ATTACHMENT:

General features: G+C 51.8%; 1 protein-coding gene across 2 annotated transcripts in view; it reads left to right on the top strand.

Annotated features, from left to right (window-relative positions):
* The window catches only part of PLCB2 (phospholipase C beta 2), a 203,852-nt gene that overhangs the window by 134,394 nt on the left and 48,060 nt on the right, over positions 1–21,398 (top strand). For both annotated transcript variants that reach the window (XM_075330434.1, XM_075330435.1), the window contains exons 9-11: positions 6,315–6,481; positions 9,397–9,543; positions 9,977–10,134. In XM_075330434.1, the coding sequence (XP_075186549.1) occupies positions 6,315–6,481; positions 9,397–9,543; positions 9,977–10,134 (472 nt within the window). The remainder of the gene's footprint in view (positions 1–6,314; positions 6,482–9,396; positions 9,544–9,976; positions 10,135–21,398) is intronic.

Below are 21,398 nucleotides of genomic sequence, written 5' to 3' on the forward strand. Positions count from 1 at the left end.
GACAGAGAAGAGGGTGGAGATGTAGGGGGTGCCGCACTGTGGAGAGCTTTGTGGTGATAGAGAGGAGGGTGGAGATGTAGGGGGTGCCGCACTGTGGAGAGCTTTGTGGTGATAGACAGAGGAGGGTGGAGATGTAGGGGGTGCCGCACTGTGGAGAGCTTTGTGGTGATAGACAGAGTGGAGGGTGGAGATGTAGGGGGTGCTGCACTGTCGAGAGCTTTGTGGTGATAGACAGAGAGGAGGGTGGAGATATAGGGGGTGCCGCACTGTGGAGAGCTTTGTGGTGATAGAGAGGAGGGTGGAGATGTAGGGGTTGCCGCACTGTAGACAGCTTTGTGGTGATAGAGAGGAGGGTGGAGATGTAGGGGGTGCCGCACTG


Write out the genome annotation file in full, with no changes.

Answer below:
General features: G+C 51.8%; 1 protein-coding gene across 2 annotated transcripts in view; it reads left to right on the top strand.

Annotated features, from left to right (window-relative positions):
* The window catches only part of PLCB2 (phospholipase C beta 2), a 203,852-nt gene that overhangs the window by 134,394 nt on the left and 48,060 nt on the right, over positions 1–21,398 (top strand). For both annotated transcript variants that reach the window (XM_075330434.1, XM_075330435.1), the window contains exons 9-11: positions 6,315–6,481; positions 9,397–9,543; positions 9,977–10,134. In XM_075330434.1, the coding sequence (XP_075186549.1) occupies positions 6,315–6,481; positions 9,397–9,543; positions 9,977–10,134 (472 nt within the window). The remainder of the gene's footprint in view (positions 1–6,314; positions 6,482–9,396; positions 9,544–9,976; positions 10,135–21,398) is intronic.

Below are 21,398 nucleotides of genomic sequence, written 5' to 3' on the forward strand. Positions count from 1 at the left end.
GACAGAGAAGAGGGTGGAGATGTAGGGGGTGCCGCACTGTGGAGAGCTTTGTGGTGATAGAGAGGAGGGTGGAGATGTAGGGGGTGCCGCACTGTGGAGAGCTTTGTGGTGATAGACAGAGGAGGGTGGAGATGTAGGGGGTGCCGCACTGTGGAGAGCTTTGTGGTGATAGACAGAGTGGAGGGTGGAGATGTAGGGGGTGCTGCACTGTCGAGAGCTTTGTGGTGATAGACAGAGAGGAGGGTGGAGATATAGGGGGTGCCGCACTGTGGAGAGCTTTGTGGTGATAGAGAGGAGGGTGGAGATGTAGGGGTTGCCGCACTGTAGACAGCTTTGTGGTGATAGAGAGGAGGGTGGAGATGTAGGGGGTGCCGCACTG